The Fed: Inflation has already cleared hurdle for rate hike, but employme...

In August 2020, the Federal Reserve adopted a new framework that made clear the central bank wouldn’t raise its benchmark interest rate until inflation rose so that it averaged 2% over time, to make up for years when inflation was under that level. At the time, economists thought this goal was a very high hurdle, but the surge of the costs of myriad goods and services over the past year has resulted in that inflation target having cleared this hurdle, said Cleveland Fed President Loretta Mester on Thursday. “Our new strategy says, look, we’re not going to be moving until we have average inflation being 2% and we’re now going to be making up for past misses. I think we’ve basically met that part of the mandate,” Mester said, during a discussion sponsored by the European Central Bank. The Fed’s new framework also called for the economy to reach a broad-based and inclusive goal of “maximum employment” before the central bank would engineer a liftoff in rates. This part of the Fed’s mandate has not been met, Mester said. “My forecast is that we’ll meet that [employment] mandate by the end of next year, if things play out as I expect,” Mester said. Other Fed officials may have differing views. Mester will have an important voice in the debate as a voting member of the Fed’s interest-rate committee next year. During the ECB panel discussion, Mester said much of the increase in inflation this year has been driven by components tied to the coronavirus pandemic. “My baseline is we’ll see inflation rates move back down as pent-up demand eases and supply-side challenges ease. But, as you know, that is taking longer than people thought and, in some cases supply chain issues are getting worse,” Mester said. The Cleveland Fed president said the risks of inflation moving up are larger than the chances that it will move lower. A continued rise in inflation that’s accompanied by an increase in medium-term inflation expectations, Mester said, would signal to her that “the demand-side factors” pushing up prices are stronger than thought and inflation is not just being driven by supply-side issues related to the pandemic. “Indeed, the only way for those things to continue to increase is its coming from the demand side and policy would have to react,” she said. “At this moment, I don’t see that as being the baseline, but I’m attuned to those risks,” she said. The yield on the 10-year Treasury note TMUBMUSD10Y, 1.569% has moved steadily higher since the Fed’s last meeting in late September.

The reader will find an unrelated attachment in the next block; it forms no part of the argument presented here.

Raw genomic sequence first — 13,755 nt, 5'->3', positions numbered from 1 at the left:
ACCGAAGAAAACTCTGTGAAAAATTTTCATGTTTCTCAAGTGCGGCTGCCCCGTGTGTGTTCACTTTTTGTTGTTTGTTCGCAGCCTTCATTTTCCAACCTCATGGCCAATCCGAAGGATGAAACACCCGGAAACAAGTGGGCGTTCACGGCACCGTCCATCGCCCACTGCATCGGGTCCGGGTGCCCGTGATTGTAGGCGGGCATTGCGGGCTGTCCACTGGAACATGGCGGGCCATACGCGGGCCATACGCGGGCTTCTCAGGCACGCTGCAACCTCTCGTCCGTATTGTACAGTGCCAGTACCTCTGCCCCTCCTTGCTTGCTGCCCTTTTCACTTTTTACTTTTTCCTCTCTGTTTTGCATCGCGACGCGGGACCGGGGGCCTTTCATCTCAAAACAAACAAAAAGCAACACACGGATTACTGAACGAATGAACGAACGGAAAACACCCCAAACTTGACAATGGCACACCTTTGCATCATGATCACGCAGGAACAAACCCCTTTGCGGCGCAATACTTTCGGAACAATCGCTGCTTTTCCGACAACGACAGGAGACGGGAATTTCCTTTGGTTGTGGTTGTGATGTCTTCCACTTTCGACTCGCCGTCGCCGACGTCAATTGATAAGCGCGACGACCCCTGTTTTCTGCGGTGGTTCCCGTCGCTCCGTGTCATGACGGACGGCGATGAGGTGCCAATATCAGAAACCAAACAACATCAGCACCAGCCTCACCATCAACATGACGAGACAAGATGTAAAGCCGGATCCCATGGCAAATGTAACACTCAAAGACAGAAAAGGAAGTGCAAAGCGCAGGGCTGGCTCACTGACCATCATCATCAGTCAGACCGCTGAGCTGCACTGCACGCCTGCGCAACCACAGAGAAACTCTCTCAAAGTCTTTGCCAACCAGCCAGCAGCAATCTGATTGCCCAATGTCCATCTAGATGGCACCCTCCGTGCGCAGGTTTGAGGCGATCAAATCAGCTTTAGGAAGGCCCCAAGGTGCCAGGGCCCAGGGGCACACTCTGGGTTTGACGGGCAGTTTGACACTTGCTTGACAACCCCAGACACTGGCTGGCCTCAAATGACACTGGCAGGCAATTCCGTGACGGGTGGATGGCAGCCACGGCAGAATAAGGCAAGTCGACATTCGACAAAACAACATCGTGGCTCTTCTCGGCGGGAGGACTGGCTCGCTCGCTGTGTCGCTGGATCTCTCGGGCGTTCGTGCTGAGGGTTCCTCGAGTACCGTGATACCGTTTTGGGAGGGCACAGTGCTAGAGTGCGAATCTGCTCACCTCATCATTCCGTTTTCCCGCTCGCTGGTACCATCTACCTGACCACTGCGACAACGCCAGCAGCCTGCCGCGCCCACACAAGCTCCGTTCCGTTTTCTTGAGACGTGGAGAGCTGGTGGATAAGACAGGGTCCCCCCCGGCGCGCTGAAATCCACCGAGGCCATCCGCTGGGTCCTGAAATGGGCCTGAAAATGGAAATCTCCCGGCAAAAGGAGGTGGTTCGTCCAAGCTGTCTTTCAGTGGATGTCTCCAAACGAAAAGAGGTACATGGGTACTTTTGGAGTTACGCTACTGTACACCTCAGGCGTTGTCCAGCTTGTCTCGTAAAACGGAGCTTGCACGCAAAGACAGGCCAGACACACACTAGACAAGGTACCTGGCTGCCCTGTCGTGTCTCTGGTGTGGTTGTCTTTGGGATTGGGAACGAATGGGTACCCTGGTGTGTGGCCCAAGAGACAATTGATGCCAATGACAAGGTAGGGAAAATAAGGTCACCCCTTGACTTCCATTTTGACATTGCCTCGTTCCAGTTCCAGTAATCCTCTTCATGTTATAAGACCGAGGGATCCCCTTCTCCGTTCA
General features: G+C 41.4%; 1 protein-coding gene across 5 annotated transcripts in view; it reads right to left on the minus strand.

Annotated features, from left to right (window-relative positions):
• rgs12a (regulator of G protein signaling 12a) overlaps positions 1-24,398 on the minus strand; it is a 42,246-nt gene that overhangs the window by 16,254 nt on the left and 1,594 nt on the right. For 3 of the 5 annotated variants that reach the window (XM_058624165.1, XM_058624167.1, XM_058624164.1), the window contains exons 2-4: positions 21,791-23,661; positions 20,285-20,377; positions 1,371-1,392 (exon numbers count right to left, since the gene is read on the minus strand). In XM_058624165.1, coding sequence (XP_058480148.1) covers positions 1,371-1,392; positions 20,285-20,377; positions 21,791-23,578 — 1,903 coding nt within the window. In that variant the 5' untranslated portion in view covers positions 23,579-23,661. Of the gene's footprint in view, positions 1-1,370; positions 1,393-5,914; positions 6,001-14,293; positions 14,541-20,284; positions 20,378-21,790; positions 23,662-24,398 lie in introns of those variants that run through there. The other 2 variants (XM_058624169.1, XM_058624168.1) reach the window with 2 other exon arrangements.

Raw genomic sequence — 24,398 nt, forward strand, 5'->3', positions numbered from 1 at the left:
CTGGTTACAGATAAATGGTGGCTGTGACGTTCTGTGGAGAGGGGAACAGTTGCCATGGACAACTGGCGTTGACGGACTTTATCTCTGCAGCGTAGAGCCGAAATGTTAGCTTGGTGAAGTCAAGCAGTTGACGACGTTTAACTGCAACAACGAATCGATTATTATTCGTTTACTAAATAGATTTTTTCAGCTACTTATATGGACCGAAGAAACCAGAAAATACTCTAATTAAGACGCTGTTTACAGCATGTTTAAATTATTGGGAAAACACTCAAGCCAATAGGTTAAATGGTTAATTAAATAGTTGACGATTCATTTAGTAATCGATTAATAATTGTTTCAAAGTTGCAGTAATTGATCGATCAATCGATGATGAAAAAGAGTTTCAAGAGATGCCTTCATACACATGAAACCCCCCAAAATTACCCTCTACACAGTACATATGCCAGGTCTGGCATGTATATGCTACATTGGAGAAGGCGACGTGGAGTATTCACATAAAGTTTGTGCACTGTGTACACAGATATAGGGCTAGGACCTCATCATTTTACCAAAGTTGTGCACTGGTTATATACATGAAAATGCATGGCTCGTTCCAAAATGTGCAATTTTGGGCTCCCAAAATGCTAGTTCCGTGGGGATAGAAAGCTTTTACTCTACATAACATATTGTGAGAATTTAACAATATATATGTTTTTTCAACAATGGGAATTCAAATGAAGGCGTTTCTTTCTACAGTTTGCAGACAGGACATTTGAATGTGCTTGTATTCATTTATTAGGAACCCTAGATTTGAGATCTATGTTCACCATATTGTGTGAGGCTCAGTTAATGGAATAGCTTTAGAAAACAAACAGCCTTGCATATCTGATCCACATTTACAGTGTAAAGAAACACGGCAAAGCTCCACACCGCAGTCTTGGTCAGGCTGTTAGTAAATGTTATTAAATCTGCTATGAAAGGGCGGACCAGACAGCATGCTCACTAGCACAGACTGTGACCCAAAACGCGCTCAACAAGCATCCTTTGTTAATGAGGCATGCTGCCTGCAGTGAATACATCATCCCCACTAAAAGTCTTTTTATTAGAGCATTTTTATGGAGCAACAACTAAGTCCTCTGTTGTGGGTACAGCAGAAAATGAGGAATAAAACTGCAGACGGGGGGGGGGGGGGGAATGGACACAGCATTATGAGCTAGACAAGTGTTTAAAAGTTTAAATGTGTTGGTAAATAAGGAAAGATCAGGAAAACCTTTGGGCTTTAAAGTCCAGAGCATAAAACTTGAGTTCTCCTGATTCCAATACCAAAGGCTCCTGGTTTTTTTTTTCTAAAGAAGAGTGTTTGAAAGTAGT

The Fed: Inflation has already cleared hurdle for rate hike, but employme...

In August 2020, the Federal Reserve adopted a new framework that made clear the central bank wouldn’t raise its benchmark interest rate until inflation rose so that it averaged 2% over time, to make up for years when inflation was under that level.

At the time, economists thought this goal was a very high hurdle, but the surge of the costs of myriad goods and services over the past year has resulted in that inflation target having cleared this hurdle, said Cleveland Fed President Loretta Mester on Thursday.

“Our new strategy says, look, we’re not going to be moving until we have average inflation being 2% and we’re now going to be making up for past misses. I think we’ve basically met that part of the mandate,” Mester said, during a discussion sponsored by the European Central Bank.

The Fed’s new framework also called for the economy to reach a broad-based and inclusive goal of “maximum employment” before the central bank would engineer a liftoff in rates.

This part of the Fed’s mandate has not been met, Mester said.

“My forecast is that we’ll meet that [employment] mandate by the end of next year, if things play out as I expect,” Mester said.

Other Fed officials may have differing views. Mester will have an important voice in the debate as a voting member of the Fed’s interest-rate committee next year.

During the ECB panel discussion, Mester said much of the increase in inflation this year has been driven by components tied to the coronavirus pandemic.

“My baseline is we’ll see inflation rates move back down as pent-up demand eases and supply-side challenges ease. But, as you know, that is taking longer than people thought and, in some cases supply chain issues are getting worse,” Mester said.

The Cleveland Fed president said the risks of inflation moving up are larger than the chances that it will move lower.

A continued rise in inflation that’s accompanied by an increase in medium-term inflation expectations, Mester said, would signal to her that “the demand-side factors” pushing up prices are stronger than thought and inflation is not just being driven by supply-side issues related to the pandemic.

“Indeed, the only way for those things to continue to increase is its coming from the demand side and policy would have to react,” she said.

“At this moment, I don’t see that as being the baseline, but I’m attuned to those risks,” she said.

The yield on the 10-year Treasury note TMUBMUSD10Y, 1.569% has moved steadily higher since the Fed’s last meeting in late September.